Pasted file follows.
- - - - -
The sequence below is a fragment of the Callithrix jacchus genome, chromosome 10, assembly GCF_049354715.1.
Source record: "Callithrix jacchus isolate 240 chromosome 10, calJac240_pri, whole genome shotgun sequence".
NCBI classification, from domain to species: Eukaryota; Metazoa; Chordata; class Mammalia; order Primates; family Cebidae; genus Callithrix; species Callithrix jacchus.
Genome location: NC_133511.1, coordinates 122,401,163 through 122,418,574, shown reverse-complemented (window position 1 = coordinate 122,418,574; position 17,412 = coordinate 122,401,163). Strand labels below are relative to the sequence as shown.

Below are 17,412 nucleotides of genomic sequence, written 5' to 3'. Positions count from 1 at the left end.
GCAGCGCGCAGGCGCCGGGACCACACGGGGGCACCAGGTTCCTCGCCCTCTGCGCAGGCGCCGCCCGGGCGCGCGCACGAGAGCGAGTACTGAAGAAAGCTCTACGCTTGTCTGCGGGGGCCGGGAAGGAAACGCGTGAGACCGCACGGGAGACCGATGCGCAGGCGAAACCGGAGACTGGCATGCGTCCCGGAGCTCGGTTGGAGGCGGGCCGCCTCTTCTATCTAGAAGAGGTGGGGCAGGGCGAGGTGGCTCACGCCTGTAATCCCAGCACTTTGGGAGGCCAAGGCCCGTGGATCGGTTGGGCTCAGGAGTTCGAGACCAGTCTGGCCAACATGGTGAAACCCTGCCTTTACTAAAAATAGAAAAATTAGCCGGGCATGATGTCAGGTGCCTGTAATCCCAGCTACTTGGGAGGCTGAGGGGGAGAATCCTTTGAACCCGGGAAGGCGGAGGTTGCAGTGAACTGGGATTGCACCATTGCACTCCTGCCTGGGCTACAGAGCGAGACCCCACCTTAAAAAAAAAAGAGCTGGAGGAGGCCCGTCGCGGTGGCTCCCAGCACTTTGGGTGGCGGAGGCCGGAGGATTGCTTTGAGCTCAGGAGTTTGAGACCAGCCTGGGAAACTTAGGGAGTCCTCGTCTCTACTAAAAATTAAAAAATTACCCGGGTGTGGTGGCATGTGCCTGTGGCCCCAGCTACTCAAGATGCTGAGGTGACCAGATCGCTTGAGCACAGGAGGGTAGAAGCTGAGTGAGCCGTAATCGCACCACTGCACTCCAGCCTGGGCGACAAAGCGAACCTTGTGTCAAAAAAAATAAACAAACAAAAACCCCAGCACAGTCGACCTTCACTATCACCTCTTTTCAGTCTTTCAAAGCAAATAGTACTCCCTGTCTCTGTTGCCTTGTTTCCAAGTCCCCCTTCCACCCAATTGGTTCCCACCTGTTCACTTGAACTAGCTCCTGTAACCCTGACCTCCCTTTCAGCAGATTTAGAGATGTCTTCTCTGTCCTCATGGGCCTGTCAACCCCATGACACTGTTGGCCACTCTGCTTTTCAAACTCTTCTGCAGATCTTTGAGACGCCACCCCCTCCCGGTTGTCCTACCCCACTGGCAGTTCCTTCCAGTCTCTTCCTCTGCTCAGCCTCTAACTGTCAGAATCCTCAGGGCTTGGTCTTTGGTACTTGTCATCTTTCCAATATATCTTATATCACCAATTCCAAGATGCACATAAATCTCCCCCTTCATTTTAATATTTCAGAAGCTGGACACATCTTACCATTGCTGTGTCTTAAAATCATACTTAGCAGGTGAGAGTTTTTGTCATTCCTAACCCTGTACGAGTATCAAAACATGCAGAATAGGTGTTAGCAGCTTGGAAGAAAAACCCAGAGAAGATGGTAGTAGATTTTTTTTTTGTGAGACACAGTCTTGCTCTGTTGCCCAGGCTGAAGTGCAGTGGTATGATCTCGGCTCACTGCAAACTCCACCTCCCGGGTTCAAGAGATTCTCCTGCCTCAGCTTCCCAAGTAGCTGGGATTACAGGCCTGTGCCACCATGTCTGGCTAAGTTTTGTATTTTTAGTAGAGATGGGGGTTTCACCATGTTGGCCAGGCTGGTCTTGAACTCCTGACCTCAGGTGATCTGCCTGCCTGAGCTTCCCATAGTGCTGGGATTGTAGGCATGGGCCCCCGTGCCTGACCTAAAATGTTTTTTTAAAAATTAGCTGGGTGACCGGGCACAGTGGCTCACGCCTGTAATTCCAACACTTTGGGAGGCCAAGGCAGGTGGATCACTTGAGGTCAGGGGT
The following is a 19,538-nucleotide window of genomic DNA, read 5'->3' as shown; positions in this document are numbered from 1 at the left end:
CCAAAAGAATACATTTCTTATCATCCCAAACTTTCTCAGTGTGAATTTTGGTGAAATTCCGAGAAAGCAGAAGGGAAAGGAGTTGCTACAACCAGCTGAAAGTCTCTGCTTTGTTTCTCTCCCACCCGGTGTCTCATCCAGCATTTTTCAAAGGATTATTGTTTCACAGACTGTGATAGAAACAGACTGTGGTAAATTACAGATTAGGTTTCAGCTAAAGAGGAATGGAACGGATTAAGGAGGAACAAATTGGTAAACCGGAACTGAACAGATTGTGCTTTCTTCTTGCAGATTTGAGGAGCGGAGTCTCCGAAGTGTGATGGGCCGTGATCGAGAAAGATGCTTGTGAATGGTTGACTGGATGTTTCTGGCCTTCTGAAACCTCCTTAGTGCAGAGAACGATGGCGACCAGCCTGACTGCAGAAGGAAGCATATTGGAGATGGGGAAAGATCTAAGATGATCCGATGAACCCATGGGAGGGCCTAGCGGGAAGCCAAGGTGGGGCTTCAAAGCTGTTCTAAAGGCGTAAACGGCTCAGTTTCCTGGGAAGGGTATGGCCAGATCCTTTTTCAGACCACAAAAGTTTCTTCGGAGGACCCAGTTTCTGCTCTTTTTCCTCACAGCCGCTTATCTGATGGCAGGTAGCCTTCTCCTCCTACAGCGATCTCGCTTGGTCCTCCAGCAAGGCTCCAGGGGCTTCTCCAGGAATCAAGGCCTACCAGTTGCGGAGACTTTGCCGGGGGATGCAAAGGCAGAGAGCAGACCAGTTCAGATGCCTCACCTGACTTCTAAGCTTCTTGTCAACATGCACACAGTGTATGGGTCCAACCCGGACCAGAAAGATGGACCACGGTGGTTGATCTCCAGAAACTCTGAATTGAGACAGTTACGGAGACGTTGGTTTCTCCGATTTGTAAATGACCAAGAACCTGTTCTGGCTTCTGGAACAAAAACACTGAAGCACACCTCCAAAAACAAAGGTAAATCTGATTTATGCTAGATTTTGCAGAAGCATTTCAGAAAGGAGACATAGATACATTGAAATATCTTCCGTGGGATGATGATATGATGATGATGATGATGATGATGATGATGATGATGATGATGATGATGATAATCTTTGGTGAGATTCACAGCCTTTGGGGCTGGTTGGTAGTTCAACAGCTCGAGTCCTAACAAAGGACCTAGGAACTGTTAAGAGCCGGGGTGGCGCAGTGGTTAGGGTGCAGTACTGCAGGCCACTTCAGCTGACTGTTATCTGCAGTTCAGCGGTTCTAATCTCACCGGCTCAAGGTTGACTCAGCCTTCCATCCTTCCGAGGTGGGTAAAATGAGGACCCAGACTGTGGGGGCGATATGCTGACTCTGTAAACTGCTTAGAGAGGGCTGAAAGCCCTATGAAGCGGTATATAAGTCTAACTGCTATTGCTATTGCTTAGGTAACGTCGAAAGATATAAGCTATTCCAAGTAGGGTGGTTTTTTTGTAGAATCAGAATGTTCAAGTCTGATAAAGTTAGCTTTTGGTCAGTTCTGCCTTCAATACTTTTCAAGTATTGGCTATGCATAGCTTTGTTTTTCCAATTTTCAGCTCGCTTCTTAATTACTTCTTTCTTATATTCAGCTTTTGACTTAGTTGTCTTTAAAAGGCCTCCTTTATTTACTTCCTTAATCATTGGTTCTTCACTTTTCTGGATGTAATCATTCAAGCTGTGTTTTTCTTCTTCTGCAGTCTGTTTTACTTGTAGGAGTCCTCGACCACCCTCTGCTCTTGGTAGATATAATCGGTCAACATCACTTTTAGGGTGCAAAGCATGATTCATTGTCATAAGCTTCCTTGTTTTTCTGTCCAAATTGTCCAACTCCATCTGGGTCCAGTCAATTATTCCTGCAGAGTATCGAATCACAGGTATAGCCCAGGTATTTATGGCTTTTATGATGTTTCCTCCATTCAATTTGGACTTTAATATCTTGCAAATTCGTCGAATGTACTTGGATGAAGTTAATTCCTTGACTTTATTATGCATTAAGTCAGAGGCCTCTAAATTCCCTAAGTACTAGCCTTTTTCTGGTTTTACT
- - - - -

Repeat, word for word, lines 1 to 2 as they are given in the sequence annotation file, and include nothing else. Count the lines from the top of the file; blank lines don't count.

The sequence below is a fragment of the Callithrix jacchus genome, chromosome 10, assembly GCF_049354715.1.
Source record: "Callithrix jacchus isolate 240 chromosome 10, calJac240_pri, whole genome shotgun sequence".